T.H. O’Sullivan, Soda Lake, Carson Desert. (1867).
The nineteenth century believed—as perhaps at bottom we still believe—that the photograph did not lie. The photographers themselves, struggling to overcome the inherent distortions of their medium, knew that the claim, strictly speaking, was false; yet, with skill and patience and some luck, the camera could be made to tell the truth, a kind of truth that seemed—rightly or not—to transcend personal opinion.
What was new in the work of the frontier photographers grew in part from this faith that what a good photograph said was true, and that what was true was both relevant and interesting. It is difficult to imagine a painter of the period being satisfied with a picture so starkly simple in concept and image as Timothy O’Sullivan’s Soda Lake. But we are convinced that this is the way the place was. Sharing O’Sullivan’s faith in the magic of the camera, we find the picture’s emptiness eloquent; this minimal image hints of a new sense of scale between man and earth. Mark Twain had crossed the same country six years earlier, in 1861, and he saw a similar picture: “. . .there is not a sound—not a sigh—not a whisper—not a buzz, or a whir of wings, or a distant pipe of a bird—not even a sob from the lost souls that doubtless people that dead air.”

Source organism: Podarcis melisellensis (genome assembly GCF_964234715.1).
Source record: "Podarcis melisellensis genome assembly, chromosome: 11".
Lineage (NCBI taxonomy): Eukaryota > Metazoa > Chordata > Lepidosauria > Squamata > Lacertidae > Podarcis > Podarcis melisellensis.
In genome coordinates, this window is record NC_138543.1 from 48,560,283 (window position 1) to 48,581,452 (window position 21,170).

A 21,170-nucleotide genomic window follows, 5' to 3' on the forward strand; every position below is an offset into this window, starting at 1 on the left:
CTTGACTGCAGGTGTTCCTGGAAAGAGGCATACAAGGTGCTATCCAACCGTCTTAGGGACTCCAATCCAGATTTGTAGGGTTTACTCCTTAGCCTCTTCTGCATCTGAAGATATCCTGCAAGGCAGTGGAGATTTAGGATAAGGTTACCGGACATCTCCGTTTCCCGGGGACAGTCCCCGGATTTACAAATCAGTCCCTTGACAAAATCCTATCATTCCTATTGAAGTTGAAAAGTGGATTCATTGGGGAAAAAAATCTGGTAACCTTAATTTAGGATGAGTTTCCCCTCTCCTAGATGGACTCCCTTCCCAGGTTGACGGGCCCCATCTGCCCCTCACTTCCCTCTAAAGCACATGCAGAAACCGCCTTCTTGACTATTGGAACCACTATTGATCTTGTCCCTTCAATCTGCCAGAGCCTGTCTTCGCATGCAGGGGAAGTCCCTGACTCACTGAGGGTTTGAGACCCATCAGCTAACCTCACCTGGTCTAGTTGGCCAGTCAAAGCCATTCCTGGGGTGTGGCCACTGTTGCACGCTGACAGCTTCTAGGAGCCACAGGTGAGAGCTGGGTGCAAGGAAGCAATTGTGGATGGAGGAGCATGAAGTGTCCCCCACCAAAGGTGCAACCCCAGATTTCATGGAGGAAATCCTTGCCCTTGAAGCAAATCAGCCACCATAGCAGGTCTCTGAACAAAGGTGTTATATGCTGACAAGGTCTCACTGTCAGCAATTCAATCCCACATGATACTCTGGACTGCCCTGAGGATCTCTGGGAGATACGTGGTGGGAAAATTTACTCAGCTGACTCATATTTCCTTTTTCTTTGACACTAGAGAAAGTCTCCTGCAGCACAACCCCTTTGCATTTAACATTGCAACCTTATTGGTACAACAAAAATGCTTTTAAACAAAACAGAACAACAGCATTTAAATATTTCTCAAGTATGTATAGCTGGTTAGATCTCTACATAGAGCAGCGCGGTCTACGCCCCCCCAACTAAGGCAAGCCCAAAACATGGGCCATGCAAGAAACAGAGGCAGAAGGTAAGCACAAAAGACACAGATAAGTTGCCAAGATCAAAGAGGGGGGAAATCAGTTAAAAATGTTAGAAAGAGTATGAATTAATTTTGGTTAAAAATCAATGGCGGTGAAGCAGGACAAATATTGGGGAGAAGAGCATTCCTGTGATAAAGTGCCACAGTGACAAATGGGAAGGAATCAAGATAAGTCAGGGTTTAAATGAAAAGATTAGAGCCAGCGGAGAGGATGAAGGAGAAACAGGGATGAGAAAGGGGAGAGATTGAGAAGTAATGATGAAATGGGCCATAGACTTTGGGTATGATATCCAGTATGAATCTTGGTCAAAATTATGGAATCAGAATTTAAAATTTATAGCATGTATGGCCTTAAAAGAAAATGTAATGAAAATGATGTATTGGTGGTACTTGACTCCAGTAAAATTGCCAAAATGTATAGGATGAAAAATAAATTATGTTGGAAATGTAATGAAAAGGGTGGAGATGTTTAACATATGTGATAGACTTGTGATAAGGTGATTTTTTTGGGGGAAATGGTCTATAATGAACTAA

Of the half-dozen photographers who worked with the Government Surveys (geographical and geological) of 1867 to 1879, T.H. O’Sullivan was perhaps the one with the purest, the most consistent, and the most inventive vision. Nevertheless, the general level of the Surveys’ photography was remarkably high. With no academic authority looking over his shoulder, the photographer was free to give his camera its head, free to discover how it could see most clearly. At best, his solutions were original, functional, and uncomplicated by concern for artistic fashions. He was true to the essential character of his medium, and true also to the requirements of his job. His primary aim was not to philosophize about nature, but to describe the terrain. The West was a place to span with railroads, to dig for gold and silver, to graze cattle, or perhaps sell groceries and whiskey. Occasionally—and remarkably—an especially extravagant sample of spectacular landscape would be set aside, sacrosanct, for the amazement of posterity, but this was neither the first function, nor the first interest, of the Surveys.